The Secrecy Bill is a protection of information bill. The passing of the bill will see journalists and whistleblowers’ who publish ‘classified’ information put in jail for up to twenty-five years. The bill is one of the biggest insults to democracy since apartheid. Among the bill opponents are important people like Nelson Mandera, Archbishop Desmond Tutu, civil society organizations, and artists such Zapiro (Laing, 2011). Those who support the bill argue that it is a needed replacement for the secret legislations. This bill will censor all-important information that journalist send to print, which will be the downfall of democracy in South Africa. Enactment of the bill will bring about the rise of underground radio stations as well as newspapers to fight a regime that is not democratic.
The government should not enact the Secrecy Bill in South Africa because it is an assault on vigorous media and it will muzzle the press. The Secrecy Bill if enacted makes it easier for the government to protect secrets and punish the people who uncover them. This bill would also make it easy for government to hide corruption. It would not protect the information for the well-being of the public; it would protect the government and the ruling party as well as potential wrongdoers in official scrutiny from the media. The bill is a threat to free flow of information, which supports democracy in South Africa. The whistle blowers usually have the public interest at heart as they fuel scrutiny thus spreading the culture of self-enrichment and this has been very important since 1994.
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The cartoon by Zapiro shows reasons why South Africa should not enact the Secrecy Bill. Dr Jacob and Mr. Hide represent Dr. Zuma. The ‘Good’ Jacob Zuma is holding papers, which shows that he sacked ministers in his cabinet, disciplined the youth league - ANCYL, and set up an inquiry into the arms deal. The cartoon depicts his ‘bad’ side when he is holding the secrecy bill on his right hand and anti-media lawsuits on the left hand. This shows that he is pushing through the Secrecy Bill and supporting anti-media lawsuits, which is bad for the people. Protecting state information is insulting and flawed to all South Africans because the government wants them to support a legislation that it can use to outlaw investigative journalism as well as whistle blowers. This bill’s passing comes amid increasing unease about corruption in ANC government. In the beginning of February, South Africa outlook by Moody went down because of increased government interfering. In the Transparency International gauge of apparent corruption in the world, South Africa slid from 38th in 2001 to 54th in 2010 (Laing, 2011). The secrecy bill thus comes amid corruption and lack of transparency in ANC operations and the government should not enact it.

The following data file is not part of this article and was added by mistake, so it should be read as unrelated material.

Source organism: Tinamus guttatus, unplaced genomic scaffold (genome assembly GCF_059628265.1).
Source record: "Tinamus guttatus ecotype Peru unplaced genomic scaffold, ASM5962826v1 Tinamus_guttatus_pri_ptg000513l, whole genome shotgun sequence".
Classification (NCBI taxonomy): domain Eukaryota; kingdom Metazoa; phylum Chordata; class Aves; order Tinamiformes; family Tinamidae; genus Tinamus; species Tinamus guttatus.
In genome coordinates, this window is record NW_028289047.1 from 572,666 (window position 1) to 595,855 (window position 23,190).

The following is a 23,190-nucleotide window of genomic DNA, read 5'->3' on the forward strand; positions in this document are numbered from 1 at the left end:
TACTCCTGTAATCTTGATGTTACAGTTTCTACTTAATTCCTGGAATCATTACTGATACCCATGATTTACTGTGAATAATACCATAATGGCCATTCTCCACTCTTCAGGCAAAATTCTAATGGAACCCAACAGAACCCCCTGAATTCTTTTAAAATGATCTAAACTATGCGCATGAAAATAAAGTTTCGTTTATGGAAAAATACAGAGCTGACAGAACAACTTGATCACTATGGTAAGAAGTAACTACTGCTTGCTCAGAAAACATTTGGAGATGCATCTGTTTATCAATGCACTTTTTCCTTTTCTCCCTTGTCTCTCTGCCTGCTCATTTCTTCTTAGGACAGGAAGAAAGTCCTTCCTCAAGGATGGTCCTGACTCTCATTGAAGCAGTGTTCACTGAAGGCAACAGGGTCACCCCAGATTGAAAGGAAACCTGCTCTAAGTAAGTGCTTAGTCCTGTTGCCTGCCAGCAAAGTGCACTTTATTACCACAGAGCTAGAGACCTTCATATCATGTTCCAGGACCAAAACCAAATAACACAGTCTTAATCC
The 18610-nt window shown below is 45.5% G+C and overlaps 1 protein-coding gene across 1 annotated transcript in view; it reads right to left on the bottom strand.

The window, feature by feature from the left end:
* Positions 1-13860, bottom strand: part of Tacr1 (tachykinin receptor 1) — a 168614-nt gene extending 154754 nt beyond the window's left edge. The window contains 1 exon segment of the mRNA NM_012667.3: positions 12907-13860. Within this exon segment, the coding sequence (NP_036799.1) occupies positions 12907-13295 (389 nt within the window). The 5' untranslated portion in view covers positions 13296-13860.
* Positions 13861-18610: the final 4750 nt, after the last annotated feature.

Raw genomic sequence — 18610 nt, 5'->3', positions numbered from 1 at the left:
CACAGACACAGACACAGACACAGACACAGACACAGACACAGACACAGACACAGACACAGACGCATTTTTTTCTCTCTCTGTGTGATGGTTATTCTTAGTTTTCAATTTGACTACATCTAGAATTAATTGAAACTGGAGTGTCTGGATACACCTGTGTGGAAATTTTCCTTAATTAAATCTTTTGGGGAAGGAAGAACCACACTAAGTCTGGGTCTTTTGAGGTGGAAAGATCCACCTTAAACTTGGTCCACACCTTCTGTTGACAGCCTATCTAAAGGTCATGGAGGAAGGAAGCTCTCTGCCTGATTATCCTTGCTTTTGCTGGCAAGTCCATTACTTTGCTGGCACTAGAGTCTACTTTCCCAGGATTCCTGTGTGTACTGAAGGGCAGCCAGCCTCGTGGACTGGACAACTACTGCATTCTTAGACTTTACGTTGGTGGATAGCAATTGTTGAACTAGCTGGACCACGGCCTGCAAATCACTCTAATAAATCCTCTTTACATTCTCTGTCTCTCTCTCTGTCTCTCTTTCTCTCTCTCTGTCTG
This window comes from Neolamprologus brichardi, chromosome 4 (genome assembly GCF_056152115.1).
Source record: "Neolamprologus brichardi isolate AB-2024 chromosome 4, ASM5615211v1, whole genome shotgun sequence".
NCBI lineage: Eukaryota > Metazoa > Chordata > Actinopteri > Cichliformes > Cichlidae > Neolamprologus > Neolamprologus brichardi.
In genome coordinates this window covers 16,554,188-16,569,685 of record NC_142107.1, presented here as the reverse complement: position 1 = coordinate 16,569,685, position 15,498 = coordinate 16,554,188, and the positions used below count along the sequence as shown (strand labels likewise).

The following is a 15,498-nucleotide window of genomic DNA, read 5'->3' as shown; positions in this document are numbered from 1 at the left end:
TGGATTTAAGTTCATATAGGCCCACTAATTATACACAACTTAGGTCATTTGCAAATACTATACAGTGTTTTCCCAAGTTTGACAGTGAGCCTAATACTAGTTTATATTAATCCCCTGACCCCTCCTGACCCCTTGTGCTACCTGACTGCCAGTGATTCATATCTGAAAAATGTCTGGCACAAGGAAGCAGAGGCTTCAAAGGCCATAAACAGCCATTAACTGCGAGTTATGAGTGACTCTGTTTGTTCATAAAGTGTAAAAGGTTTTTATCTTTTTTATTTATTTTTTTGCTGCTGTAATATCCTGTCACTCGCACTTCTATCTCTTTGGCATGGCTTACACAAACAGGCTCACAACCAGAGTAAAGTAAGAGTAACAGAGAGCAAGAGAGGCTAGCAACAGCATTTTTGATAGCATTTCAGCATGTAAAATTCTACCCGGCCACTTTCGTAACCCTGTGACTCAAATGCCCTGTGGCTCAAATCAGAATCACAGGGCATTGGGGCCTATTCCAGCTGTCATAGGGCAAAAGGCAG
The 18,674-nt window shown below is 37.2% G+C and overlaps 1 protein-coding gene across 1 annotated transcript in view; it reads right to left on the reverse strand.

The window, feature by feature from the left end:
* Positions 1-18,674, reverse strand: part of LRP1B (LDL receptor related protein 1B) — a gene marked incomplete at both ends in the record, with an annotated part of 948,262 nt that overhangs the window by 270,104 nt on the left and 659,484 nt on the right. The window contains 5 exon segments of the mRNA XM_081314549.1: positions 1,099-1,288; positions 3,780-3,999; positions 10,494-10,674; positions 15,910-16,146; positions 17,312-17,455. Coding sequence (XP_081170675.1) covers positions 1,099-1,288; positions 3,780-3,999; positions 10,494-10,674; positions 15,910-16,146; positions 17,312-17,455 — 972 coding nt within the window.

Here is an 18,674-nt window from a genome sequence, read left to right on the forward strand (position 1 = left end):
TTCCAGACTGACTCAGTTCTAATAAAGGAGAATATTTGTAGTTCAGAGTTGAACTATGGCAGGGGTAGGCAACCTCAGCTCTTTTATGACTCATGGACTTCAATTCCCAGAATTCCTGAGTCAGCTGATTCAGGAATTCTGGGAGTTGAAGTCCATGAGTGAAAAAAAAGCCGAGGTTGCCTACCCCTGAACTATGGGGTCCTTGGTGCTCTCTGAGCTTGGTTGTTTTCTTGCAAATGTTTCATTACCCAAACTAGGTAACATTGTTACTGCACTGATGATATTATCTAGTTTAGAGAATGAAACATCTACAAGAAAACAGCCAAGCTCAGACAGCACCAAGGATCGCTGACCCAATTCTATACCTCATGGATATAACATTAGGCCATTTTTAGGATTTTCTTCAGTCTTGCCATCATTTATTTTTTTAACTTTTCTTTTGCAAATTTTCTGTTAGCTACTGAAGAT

Information is power and people who are informed use the media to facilitate public discussion and raise their voices; this ensures accountability and even changes power relations with the government (R2K Media Freedom & Diversity Working Group, 2011). The emergence of national security considerations as a reason to deny the release of government records is a worrying trend, and this has led to the Secrecy Bill spawning the Right to Know Campaign (Shapiro 2011, p. 285). Archbishop Desmond Tutu termed the bill as an insult to all South Africans as it could prohibit investigative journalism, whistle blowing, and make the state accountable just to the state (Smith, 2011). The government's proposal to enact the Secrecy Bill in South Africa will give power to the state and silence to the media, and this will in turn curtail democracy. Currently, there is corruption and lack of transparency, which even makes enactment of the Secrecy Bill worse. Enactment of the bill will also lead to the up rise of underground journalists who will act as whistleblowers. The secrecy bill will censor the mass media and this will be the fall of democracy in the country.
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